I decided on election night that I believed that the Republicans should just stand down completely, (other than perhaps on rubber stamping judges and appointees.. they shouldn’t do that)…. and just let the lefties have their way… just vote present and let them raise taxes on the rich to 99% if they want to (even though I personally disagree with the tactic strongly) and then step back and say “there you go.. you wanted it… you got it… we will try your way” and watch the economy utterly emplode while the parasites scream for more and more until they HAVE to have their taxes raised and then watch the Dems explain to them that there is no more money to get anywhere else. They raised a pack of feral dogs, let them go in and feed them alone. By letting us go over the cliff THIS way… (which will admittedly have the same result)… they give the Dems the ability to prolong it further (thus making it worse) by giving them the option of saying “Well the republicans are the reason YOUR taxes went up instead of JUST rich folks”….

    It isn’t that I want to give in to the parasite class, but the math is such that the middle class are going to have to start chipping in no matter what… a LOT… just to keep our heads above water… the only thing fighting the Dems accomplishes is that it allows them to further the fantasy that there are enough rich people to handle the bill.

    So I am all for going over the cliff… but I would have rather done it in a way that made it obvious to everyone whose policies were to blame.

  4. BigJimTX says:

    I agree, but Barry isn’t going to go for any solution that doesn’t ultimately allow him to blame republicans for the outcome. He is a slick bastard, so you might as well stick it to his constituents. They voted for pie. Smash them in the face with it.

  5. Jim22 says:

    Conservative support is not needed. Obama doesn’t want to avoid the cliff, ergo, we will go over it.

    This cliff starting January 1 will not be the end of it, either. It is the beginning. There is a lot more pain to come. The talk of the ‘Fiscal Cliff’ is a side show designed to keep people talking about it and not about the rest of his agenda.

  6. James says:

    Stop worrying about whether Republicans or Democrats will be blamed. A collapsed government is a collapsed government, no matter who is at fault.
    The solution is to hold the debt ceiling.
    Period.
    Doesn’t matter what taxes do.
    I would like to see taxes double for a year. It would teach those aholes who voted entitlements a lesson.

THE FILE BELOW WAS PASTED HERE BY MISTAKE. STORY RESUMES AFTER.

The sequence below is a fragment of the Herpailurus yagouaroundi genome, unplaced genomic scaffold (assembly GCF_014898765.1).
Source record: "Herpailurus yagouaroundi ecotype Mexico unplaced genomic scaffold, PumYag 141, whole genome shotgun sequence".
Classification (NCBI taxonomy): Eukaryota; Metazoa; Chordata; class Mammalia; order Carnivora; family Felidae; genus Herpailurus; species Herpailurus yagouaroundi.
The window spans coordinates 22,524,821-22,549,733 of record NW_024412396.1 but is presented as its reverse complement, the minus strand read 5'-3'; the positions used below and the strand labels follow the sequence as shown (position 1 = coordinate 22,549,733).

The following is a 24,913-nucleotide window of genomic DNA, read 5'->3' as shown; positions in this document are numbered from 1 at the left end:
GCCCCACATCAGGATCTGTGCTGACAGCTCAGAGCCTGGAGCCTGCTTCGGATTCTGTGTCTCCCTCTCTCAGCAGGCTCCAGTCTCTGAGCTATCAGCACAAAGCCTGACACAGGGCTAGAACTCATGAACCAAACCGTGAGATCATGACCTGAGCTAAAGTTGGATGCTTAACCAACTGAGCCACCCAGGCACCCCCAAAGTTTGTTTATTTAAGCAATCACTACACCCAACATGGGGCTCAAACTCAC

I would like to see deep entitlement cuts. I don’t think that will happen. The military goes before the protected class.

  7. Notamobster says:

    Messaging. Republicans lose. People will feel pain. most aren’t smart enough to figure out why. They’ll believe what they’re told by their betters.

  8. messup says:

    Started in late 1990’s, extended into 2000’s and has come to roost! What, one asks, has come to roost? Subprime loans and the “yeah-yeah-yeah” mentality of the 2000’s…”yes, we can.” We The Elite People of culture of corruption in Washington DC, crony-capitalism and “free money.” That’s what!!!

    This train has been a long time on the road and “Keynesian” economics, i.e., propping up shaky banks with “too big to fail,” corporations and their millions of union laborers (faltering pension funds), and State (municiplaities) with less than solid financial structures is just a continuation of these many failed policies We The Elite “greed, power hungry and corrupt” Washington DC-ites are continuing to “keep afloat” with “tax and spend,” fiscal cliff. doom and gloom predictions.

    By placing in the hands of lo-income, tenement dwellers countless billions of dollars in entitlements, as well as aging retiring babyboomers government assistance programs merely means the “can-keeps-getting-kicked-down-the-road.” The Federal Reserve is merely putting off a day of reckoning. When that comes, dollar devalued to nothing status, inflation at an all time high and government in complete collapse, just like in the 1900’s when Morgan stepped up to the plate to bail out the Federal Government…funny how history keeps on repeating itself.
    Except, in 2013, there’s no Morgan!!!Pray. Amen.

Leave a Reply

Your email address will not be published. Required fields are marked *

You may use these HTML tags and attributes: <a href="" title=""> <abbr title=""> <acronym title=""> <b> <blockquote cite=""> <cite> <code> <del datetime=""> <em> <i> <q cite=""> <strike> <strong>